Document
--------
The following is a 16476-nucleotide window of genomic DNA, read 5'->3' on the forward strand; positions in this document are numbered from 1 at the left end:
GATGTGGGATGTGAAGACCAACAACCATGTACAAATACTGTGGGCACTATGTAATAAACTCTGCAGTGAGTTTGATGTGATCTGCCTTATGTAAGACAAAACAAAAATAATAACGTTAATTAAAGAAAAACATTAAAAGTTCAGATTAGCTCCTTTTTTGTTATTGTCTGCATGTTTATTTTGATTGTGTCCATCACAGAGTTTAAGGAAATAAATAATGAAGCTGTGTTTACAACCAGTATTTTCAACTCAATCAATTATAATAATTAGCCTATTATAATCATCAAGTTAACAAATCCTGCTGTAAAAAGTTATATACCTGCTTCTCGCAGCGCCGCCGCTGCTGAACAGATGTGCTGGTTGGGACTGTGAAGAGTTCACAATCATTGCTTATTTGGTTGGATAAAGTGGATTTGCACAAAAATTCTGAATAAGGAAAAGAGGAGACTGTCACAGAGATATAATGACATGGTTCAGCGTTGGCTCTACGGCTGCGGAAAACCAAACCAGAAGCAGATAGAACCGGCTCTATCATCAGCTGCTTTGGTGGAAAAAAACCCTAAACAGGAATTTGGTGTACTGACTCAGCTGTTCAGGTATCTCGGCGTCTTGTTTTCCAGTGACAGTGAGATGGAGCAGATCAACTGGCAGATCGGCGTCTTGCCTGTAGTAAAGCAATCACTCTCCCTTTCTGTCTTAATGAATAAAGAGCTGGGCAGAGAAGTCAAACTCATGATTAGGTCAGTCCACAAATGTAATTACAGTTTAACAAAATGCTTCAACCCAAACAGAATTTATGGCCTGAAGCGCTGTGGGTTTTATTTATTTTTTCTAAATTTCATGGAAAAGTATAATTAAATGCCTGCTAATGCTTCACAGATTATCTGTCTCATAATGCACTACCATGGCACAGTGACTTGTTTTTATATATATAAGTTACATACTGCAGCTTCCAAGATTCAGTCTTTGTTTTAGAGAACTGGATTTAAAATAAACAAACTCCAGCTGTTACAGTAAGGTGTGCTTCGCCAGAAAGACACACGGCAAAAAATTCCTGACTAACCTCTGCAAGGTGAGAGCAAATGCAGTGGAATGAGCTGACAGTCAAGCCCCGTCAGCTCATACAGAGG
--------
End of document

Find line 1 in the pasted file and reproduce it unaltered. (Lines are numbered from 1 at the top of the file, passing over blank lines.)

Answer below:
The following is a 16476-nucleotide window of genomic DNA, read 5'->3' on the forward strand; positions in this document are numbered from 1 at the left end: